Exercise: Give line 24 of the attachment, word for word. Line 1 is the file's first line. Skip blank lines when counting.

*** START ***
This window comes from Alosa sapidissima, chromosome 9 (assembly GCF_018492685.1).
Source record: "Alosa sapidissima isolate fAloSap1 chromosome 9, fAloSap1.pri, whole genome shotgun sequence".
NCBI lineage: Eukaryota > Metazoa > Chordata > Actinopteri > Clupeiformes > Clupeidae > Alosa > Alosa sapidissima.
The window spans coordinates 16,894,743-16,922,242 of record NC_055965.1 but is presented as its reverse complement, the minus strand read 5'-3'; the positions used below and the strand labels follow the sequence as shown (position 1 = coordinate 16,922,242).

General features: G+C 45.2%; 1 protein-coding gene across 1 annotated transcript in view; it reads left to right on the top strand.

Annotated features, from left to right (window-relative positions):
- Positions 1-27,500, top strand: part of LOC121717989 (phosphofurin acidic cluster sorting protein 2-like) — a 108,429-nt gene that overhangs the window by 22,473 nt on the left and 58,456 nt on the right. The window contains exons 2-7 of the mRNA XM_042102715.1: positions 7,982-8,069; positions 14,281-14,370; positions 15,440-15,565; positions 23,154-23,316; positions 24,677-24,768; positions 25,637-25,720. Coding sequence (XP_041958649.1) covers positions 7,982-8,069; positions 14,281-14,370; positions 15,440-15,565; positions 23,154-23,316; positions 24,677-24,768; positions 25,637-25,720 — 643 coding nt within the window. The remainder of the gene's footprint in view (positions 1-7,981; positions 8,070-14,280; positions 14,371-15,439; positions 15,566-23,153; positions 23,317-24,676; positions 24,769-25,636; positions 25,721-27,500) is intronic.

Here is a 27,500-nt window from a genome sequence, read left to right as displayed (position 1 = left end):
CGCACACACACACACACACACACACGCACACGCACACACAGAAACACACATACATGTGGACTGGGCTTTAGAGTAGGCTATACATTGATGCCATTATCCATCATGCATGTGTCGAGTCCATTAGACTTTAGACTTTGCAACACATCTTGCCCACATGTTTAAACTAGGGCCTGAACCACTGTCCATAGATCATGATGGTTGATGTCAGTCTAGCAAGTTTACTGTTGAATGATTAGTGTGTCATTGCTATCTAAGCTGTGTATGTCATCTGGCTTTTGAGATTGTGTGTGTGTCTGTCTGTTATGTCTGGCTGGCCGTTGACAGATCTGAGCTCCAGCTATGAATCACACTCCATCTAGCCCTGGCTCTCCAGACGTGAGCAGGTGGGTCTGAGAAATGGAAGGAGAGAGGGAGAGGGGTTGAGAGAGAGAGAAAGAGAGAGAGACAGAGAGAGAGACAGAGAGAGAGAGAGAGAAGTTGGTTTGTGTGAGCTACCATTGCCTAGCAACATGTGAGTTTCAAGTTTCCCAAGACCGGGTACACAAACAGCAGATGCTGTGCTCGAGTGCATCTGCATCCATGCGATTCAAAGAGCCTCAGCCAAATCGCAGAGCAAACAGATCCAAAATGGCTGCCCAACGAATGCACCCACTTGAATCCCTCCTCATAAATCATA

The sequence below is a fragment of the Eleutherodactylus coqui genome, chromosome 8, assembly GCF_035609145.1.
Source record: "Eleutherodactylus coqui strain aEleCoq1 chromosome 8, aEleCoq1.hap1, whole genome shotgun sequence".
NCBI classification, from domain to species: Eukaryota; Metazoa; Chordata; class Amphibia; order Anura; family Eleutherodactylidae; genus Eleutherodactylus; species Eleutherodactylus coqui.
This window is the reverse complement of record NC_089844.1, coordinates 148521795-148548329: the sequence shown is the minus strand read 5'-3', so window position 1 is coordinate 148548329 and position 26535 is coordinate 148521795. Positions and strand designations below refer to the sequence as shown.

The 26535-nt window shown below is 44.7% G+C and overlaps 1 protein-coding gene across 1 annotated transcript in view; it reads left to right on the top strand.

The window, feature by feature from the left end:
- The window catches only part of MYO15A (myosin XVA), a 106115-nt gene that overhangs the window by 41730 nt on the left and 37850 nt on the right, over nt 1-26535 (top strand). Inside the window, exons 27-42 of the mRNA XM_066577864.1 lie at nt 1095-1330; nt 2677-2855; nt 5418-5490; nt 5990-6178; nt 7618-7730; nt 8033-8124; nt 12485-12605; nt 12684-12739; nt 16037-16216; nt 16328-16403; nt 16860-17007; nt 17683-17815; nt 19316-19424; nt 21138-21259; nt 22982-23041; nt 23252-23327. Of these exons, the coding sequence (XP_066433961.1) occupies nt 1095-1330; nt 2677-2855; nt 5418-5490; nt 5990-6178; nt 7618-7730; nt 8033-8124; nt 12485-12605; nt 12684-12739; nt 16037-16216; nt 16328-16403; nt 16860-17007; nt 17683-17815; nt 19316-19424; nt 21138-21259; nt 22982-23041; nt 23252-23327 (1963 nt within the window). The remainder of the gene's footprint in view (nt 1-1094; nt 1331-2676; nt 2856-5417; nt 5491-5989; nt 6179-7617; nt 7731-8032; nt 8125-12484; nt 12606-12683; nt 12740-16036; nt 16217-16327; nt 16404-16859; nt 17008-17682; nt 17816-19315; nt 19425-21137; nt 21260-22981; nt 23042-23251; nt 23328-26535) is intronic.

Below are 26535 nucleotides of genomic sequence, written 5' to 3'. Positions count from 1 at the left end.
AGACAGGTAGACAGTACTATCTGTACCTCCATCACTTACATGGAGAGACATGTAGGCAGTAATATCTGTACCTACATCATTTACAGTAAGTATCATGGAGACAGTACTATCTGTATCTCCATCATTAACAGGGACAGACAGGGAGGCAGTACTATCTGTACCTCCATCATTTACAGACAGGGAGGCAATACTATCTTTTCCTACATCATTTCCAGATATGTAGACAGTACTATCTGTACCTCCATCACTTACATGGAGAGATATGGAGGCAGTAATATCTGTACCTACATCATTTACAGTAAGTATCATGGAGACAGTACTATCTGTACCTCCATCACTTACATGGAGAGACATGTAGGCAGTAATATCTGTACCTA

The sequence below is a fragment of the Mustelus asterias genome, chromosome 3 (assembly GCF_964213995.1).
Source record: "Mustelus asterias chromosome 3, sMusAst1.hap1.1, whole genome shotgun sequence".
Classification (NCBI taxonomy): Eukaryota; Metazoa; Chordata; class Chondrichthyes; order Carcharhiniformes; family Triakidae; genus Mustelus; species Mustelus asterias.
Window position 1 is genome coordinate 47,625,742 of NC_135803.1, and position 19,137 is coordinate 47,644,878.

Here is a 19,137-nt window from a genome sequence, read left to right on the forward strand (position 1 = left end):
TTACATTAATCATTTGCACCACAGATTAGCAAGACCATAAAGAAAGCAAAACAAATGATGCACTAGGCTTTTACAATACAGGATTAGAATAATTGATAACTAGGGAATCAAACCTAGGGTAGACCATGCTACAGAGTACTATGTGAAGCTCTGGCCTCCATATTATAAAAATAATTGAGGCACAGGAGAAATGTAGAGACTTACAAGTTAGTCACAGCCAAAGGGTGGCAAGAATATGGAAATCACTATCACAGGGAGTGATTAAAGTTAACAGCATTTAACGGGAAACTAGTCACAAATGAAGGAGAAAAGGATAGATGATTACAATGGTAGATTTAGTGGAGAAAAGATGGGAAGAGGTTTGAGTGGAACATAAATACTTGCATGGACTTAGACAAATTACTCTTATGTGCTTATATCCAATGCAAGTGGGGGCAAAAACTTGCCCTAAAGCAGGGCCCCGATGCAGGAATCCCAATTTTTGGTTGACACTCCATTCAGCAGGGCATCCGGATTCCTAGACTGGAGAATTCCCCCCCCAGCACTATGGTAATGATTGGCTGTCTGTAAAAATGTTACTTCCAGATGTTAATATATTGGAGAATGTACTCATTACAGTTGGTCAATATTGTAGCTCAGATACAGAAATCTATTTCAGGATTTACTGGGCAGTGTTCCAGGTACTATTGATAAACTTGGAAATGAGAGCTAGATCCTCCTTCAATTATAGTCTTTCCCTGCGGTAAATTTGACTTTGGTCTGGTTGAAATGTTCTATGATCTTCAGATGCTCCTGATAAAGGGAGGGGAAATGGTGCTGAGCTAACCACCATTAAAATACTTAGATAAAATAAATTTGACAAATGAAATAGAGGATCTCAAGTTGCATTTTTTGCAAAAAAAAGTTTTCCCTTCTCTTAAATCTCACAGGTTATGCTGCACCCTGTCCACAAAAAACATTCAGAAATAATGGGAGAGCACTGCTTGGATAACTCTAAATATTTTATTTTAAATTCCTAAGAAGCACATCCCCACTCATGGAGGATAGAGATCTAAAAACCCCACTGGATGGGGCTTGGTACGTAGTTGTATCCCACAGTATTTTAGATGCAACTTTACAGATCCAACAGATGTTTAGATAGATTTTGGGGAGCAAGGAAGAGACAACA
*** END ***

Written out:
TTACATTAATCATTTGCACCACAGATTAGCAAGACCATAAAGAAAGCAAAACAAATGATGCACTAGGCTTTTACAATACAGGATTAGAATAATTGATAACTAGGGAATCAAACCTAGGGTAGACCATGCTACAGAGTACTATGTGAAGCTCTGGCCTCCATATTATAAAAATAATTGAGGCACAGGAGAAATGTAGAGACTTACAAGTTAGTCACAGCCAAAGGGTGGCAAGAATATGGAAATCACTATCACAGGGAGTGATTAAAGTTAACAGCATTTAACGGGAAACTAGTCACAAATGAAGGAGAAAAGGATAGATGATTACAATGGTAGATTTAGTGGAGAAAAGATGGGAAGAGGTTTGAGTGGAACATAAATACTTGCATGGACTTAGACAAATTACTCTTATGTGCTTATATCCAATGCAAGTGGGGGCAAAAACTTGCCCTAAAGCAGGGCCCCGATGCAGGAATCCCAATTTTTGGTTGACACTCCATTCAGCAGGGCATCCGGATTCCTAGACTGGAGAATTCCCCCCCCAGCACTATGGTAATGATTGGCTGTCTGTAAAAATGTTACTTCCAGATGTTAATATATTGGAGAATGTACTCATTACAGTTGGTCAATATTGTAGCTCAGATACAGAAATCTATTTCAGGATTTACTGGGCAGTGTTCCAGGTACTATTGATAAACTTGGAAATGAGAGCTAGATCCTCCTTCAATTATAGTCTTTCCCTGCGGTAAATTTGACTTTGGTCTGGTTGAAATGTTCTATGATCTTCAGATGCTCCTGATAAAGGGAGGGGAAATGGTGCTGAGCTAACCACCATTAAAATACTTAGATAAAATAAATTTGACAAATGAAATAGAGGATCTCAAGTTGCATTTTTTGCAAAAAAAAGTTTTCCCTTCTCTTAAATCTCACAGGTTATGCTGCACCCTGTCCACAAAAAACATTCAGAAATAATGGGAGAGCACTGCTTGGATAACTCTAAATATTTTATTTTAAATTCCTAAGAAGCACATCCCCACTCATGGAGGATAGAGATCTAAAAACCCCACTGGATGGGGCTTGGTACGTAGTTGTATCCCACAGTATTTTAGATGCAACTTTACAGATCCAACAGATGTTTAGATAGATTTTGGGGAGCAAGGAAGAGACAACA